For those of us working in ministry, it can be tempting to let the metric of success become a numbers game. We might create an imaginary equation about how much time we spent preparing a particular program, any costs of marketing and promotion, and then decide just how many people showing up determines whether our efforts were fruitful or not.
I spent 12 years working in university chaplaincy and another six in various parishes. In both cases, worries about numbers were as ever present as the coffee and doughnuts after Mass. Even as we got better over the years about paying attention to welcoming new folks coming through the doors, we still worried about how to attract more of them: to attend Mass and evening programs and to sign up for the email list. The focus was too often on the quantitative measurement instead of on the qualitative. We were preoccupied with how many were present instead of who was in the room or, maybe even more importantly, who was missing.
Many of us are overly familiar with the statistics: A 2015 Pew Research Center survey reports that 4 out of every 10 U.S. Catholics said they attended Mass weekly. Post-pandemic, that number has dropped by about 14 percent, according to a survey published by the Pillar in November 2021.
These numbers are not new, and many studying church attendance predicted the continued decline of Mass attendance by 2030. But the pandemic accelerated this slide, and parishes in large part are not bouncing back as people feel more comfortable returning to public life. Rather than focusing on bumping up those numbers in general, the best practices for bringing in new parishioners or welcoming back those who have been away involve focusing on who parishes would like to see in the room rather than casting out as many new programs and campaigns as possible just to see what might stick.
Personally, I eke in as a Catholic Millennial and as the parent of three children. It’s usually obvious when other families with children are present or not. Several other parents I talked to mentioned this: When your child is the only one offering vocal contributions to the Mass, it’s hard to feel like you fit in. But when a cacophony of tiny voices peppers the liturgy, or efforts are clearly made to include children, it nearly guarantees they will return.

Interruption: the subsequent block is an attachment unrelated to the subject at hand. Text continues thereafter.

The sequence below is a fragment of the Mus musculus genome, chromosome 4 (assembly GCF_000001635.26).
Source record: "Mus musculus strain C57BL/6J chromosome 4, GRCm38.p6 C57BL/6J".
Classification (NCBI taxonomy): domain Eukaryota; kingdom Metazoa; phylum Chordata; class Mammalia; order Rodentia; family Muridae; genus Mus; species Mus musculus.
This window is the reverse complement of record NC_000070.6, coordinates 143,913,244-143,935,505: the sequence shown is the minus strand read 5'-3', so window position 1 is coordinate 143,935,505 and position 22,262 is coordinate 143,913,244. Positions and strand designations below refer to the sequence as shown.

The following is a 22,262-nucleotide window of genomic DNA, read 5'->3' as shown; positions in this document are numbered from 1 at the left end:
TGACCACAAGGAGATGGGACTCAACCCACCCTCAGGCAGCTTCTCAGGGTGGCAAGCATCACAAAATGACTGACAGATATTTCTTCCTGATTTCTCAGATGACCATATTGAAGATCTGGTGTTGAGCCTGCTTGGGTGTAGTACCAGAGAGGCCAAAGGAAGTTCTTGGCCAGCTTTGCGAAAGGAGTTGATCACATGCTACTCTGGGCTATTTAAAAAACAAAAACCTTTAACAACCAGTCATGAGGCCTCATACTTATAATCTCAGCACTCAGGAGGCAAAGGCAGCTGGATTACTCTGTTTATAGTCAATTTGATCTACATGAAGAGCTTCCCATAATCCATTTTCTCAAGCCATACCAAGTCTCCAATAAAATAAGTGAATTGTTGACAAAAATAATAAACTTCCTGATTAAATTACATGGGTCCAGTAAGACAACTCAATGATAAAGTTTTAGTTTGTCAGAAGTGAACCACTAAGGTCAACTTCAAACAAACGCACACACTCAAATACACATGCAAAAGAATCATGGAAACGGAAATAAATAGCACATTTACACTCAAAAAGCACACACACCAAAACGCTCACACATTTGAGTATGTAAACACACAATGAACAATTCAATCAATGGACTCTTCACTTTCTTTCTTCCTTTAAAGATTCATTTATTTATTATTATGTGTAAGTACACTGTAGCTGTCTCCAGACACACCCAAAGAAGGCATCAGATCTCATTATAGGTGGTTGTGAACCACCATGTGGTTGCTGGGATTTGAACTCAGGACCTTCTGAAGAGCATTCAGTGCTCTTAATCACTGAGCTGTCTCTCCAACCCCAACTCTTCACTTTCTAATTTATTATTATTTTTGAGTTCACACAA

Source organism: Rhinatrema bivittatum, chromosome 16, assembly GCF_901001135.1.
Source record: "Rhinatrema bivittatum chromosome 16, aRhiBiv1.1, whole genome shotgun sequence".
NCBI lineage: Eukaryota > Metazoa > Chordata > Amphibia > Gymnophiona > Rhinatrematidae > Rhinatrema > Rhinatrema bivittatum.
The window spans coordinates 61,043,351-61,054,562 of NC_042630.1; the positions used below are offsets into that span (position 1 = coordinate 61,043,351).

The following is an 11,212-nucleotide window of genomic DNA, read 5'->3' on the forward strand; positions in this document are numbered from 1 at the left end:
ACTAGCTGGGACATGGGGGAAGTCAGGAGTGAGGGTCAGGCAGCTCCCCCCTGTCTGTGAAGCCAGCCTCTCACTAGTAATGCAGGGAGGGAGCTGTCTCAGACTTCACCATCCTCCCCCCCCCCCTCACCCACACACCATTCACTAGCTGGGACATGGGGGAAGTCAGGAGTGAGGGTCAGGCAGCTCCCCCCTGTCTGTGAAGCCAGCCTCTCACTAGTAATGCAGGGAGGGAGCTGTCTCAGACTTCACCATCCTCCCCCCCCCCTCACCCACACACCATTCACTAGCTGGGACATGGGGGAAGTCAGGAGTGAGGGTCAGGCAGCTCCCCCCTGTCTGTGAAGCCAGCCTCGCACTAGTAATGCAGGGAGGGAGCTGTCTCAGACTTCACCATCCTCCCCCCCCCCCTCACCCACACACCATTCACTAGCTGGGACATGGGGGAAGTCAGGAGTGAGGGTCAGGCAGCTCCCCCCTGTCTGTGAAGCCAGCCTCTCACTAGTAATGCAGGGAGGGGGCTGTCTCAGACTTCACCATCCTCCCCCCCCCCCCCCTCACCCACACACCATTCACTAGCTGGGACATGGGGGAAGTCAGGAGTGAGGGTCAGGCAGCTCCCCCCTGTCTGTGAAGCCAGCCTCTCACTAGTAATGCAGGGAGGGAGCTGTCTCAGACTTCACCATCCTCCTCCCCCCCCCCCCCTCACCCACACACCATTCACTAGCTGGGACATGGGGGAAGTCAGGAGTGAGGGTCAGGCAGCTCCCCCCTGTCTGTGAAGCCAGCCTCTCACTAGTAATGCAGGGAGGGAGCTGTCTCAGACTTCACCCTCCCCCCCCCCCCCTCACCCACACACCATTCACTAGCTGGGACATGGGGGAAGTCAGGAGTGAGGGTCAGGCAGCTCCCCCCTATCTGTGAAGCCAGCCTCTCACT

Lisa Ferreira, a mother of two, has been involved in parish life and knows from both her time on parish council and her own experiences at Mass how important those little things are to parents. “As a parent of young children, I’m always a bit anxious visiting a new parish,” she says. “Having someone say we are glad you’re all here, this is where the bathrooms are located, and here is an area where the kids can move around if needed would make a huge difference for me.”
Another young mother agrees: “The most welcomed I have felt at a parish is when, after walking in late to a new parish with my husband and baby, multiple regular parishioners came up to us after Mass and greeted us, introduced themselves, and welcomed us into the parish.”
Sharing their experiences, these parents are clear that there were not specific programs or the right kind of refreshments after Mass that informed their thoughts. It was the simple and kind actions of multiple individuals in the community who, noticing that they were new or had babies, took the time to offer information or a clear statement that they were welcome there.
A local priest I asked about this question agrees that new and slicker programming is not the way to ensure greater Mass attendance. Instead, he and his team have “prioritized being consciously hospitable,” teaching the whole community to continually consider their liturgy and experience as if it were their first time visiting.
Concretely, that means doing a few intentional things at every single liturgy, such as greeting one another after a welcome message is read. The very last petition in their prayers of the faithful always reads the same: